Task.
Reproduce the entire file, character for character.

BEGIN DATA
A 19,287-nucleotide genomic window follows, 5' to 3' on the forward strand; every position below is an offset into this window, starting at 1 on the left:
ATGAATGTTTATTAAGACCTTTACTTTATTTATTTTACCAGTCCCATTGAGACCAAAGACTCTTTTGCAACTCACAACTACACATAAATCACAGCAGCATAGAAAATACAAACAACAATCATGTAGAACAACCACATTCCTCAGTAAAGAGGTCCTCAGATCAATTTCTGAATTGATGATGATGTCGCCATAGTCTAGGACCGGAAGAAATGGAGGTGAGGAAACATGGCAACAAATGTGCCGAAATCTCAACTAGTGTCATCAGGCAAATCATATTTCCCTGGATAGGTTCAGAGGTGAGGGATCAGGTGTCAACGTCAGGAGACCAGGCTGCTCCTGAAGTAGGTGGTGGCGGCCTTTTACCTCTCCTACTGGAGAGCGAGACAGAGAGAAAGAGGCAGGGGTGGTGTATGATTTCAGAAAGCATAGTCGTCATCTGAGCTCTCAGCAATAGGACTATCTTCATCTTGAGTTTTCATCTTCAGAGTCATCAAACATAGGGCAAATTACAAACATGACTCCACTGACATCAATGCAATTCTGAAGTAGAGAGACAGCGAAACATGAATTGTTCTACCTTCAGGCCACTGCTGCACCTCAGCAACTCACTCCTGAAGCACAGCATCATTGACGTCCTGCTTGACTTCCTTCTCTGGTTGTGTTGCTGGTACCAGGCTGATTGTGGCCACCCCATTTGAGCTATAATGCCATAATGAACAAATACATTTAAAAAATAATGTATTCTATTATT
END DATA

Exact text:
A 19,287-nucleotide genomic window follows, 5' to 3' on the forward strand; every position below is an offset into this window, starting at 1 on the left:
ATGAATGTTTATTAAGACCTTTACTTTATTTATTTTACCAGTCCCATTGAGACCAAAGACTCTTTTGCAACTCACAACTACACATAAATCACAGCAGCATAGAAAATACAAACAACAATCATGTAGAACAACCACATTCCTCAGTAAAGAGGTCCTCAGATCAATTTCTGAATTGATGATGATGTCGCCATAGTCTAGGACCGGAAGAAATGGAGGTGAGGAAACATGGCAACAAATGTGCCGAAATCTCAACTAGTGTCATCAGGCAAATCATATTTCCCTGGATAGGTTCAGAGGTGAGGGATCAGGTGTCAACGTCAGGAGACCAGGCTGCTCCTGAAGTAGGTGGTGGCGGCCTTTTACCTCTCCTACTGGAGAGCGAGACAGAGAGAAAGAGGCAGGGGTGGTGTATGATTTCAGAAAGCATAGTCGTCATCTGAGCTCTCAGCAATAGGACTATCTTCATCTTGAGTTTTCATCTTCAGAGTCATCAAACATAGGGCAAATTACAAACATGACTCCACTGACATCAATGCAATTCTGAAGTAGAGAGACAGCGAAACATGAATTGTTCTACCTTCAGGCCACTGCTGCACCTCAGCAACTCACTCCTGAAGCACAGCATCATTGACGTCCTGCTTGACTTCCTTCTCTGGTTGTGTTGCTGGTACCAGGCTGATTGTGGCCACCCCATTTGAGCTATAATGCCATAATGAACAAATACATTTAAAAAATAATGTATTCTATTATT